Does a prehistoric marsupial Tiger still roam the Aussie bush?


Illustration of the Queensland tiger. Image Credit: Cryptozoology A to Z by Loren Coleman and Jerome Clark 1999

Not to be confused with the Tasmanian Tiger. Queensland Tigers are medium sized carnivorous marsupial striped cats. The Tiger has been in aboriginal folklore for centuries and has been spotted by white Australians since colonization.

In the 1940-50's a series of sightings occurred in North Queensland's tropical rainforests. Also witnesses encountered a striped tiger like beast around Maryborough and Gympie. Several expeditions have gone out to try and catch a tiger many times but with no success.

The animal is described as about the size of a German Shepherd with a big cats head with black stripes across its back.

It apparently rips the guts out of its prey using razor sharp front claws. The Queensland Tiger has been known to attack livestock as well as native animals such as Kangaroos and Wallabies etc. 

Some researchers believe that the QLD Tiger is a descendant of the fossil Marsupial Lion, The Thylacoleo.

The Queensland Tiger is also known as the "Beast of Buderim" various sightings occurred around this area.

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Source: Cryptozoology A-Z by Loren Coleman and Jerome Clark 1999

Does a giant prehistoric Shark still lurk the depths?

 

Megalodon

The megalodon, Carcharodon megalodon, was a giant prehistoric shark that probably lived between about 16 to 1.6 million years ago. It is the biggest known carnivorous fish to have ever lived.

The megalodon is known principally from fossil teeth and a few fossilized vertebral centra. As with all other sharks, the skeleton of megalodon was formed of cartilage and not bone, resulting in the poor skeletal fossil record. However, megalodon's large teeth have survived the ages. The teeth are in many ways similar to great white shark teeth but are much larger and can measure up to more than 17.78 cm. 

Recent studies cited by Roesch suggest megalodon was a "close relative" of the great white shark.

While most mainstream experts contend that available evidence suggests that the megalodon is extinct, the idea of a relict population seems to have seized the public imagination, but evidence supporting such ideas is generally seen as both scant and ambiguous.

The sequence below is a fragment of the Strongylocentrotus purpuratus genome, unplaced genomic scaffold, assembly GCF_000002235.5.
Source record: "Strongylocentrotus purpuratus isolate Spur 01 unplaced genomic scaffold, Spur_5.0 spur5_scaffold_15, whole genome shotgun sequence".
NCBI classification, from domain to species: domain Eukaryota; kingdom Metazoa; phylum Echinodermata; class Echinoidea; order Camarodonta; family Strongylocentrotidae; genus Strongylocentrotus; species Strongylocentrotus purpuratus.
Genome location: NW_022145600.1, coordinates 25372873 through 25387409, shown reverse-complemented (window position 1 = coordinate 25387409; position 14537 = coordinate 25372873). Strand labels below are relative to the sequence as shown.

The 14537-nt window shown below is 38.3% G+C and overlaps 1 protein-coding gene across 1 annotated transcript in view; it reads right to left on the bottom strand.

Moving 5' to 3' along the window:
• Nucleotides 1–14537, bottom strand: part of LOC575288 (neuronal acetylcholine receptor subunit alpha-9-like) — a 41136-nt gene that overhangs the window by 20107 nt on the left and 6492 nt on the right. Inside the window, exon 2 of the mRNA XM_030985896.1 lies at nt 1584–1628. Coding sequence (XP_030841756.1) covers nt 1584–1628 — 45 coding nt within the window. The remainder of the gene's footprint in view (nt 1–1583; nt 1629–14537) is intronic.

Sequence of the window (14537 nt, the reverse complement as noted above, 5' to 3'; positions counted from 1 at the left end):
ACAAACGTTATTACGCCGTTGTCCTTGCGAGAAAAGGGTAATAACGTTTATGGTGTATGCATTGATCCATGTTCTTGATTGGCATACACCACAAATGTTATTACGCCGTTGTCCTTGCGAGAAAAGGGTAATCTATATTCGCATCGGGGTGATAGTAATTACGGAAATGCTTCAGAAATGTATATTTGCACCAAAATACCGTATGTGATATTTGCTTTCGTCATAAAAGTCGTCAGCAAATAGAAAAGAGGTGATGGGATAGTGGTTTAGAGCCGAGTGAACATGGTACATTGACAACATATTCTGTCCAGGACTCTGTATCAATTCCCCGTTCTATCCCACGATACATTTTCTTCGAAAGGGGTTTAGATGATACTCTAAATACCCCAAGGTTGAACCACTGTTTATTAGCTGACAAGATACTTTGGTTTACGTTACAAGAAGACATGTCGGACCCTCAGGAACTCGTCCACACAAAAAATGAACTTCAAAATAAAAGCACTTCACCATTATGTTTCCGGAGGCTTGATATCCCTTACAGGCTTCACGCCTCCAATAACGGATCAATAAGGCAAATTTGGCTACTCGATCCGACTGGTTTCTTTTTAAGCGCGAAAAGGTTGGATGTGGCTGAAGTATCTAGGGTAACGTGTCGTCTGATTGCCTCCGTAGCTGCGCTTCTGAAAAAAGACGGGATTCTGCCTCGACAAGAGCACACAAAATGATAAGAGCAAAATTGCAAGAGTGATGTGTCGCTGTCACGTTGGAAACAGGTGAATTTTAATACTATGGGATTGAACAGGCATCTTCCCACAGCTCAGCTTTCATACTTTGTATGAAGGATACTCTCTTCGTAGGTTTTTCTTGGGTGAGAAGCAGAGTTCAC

Below is a possible megalodon account from Port Stephens, NSW, Australia 1918.

In the year 1918 I recorded the sensation that had been caused among the "outside" crayfish men at Port Stephens, when, for several days, they refused to go to sea to their regular fishing grounds in the vicinity of Broughton Island. The men had been at work on the fishing grounds—which lie in deep water—when an immense shark of almost unbelievable proportions put in an appearance, lifting pot after pot containing many crayfishes, and taking, as the men said, "pots, mooring lines and all". These crayfish pots, it should be mentioned, were about 3 feet 6 inches [1.06 m] in diameter and frequently contained from two to three dozen good-sized crayfish each weighing several pounds. The men were all unanimous that this shark was something the like of which they had never dreamed of. In company with the local Fisheries Inspector I questioned many of the men very closely and they all agreed as to the gigantic stature of the beast. But the lengths they gave were, on the whole, absurd. I mention them, however, as a indication of the state of mind which this unusual giant had thrown them into. And bear in mind that these were men who were used to the sea and all sorts of weather, and all sorts of sharks as well. One of the crew said the shark was "three hundred feet [90 m] long at least"! Others said it was as long as the wharf on which we stood—about 115 feet [35 m]! They affirmed that the water "boiled" over a large space when the fish swam past. They were all familiar with whales, which they had often seen passing at sea, but this was a vast shark. They had seen its terrible head which was "at least as long as the roof on the wharf shed at Nelson Bay." Impossible, of course! But these were prosaic and rather stolid men, not given to 'fish stories' nor even to talking about their catches. Further, they knew that the person they were talking to (myself) had heard all the fish stories years before! One of the things that impressed me was that they all agreed as to the ghostly whitish color of the vast fish. The local Fisheries Inspector of the time, Mr Paton, agreed with me that it must have been something really gigantic to put these experienced men into such a state of fear and panic."

 

Cryptozoologists maintain that the Megalodon could still exist.

 

 

Source: http://www.wikipedia.org

Is this how legends of Sea Monsters begin?

 

photo credit: Robert Tyndall via Ethan Tippa/Facebook

 

In February 2016 a picture was uploaded to Facebook with the caption "This is at Swansea boat ramp. What the f#*k is it ?"

The bizarre looking marine creature looked like a cross between a dolphin, crocodile and eel. The image gained over 28000 shares in just over a week. 

A local fisherman by the name of Robert Tyndall snapped the photograph of the alleged sea monster. Where it was laying dead at the Swansea Boat Ramp in NSW Australia. The image was then uploaded to Facebook by Ethan Tippa.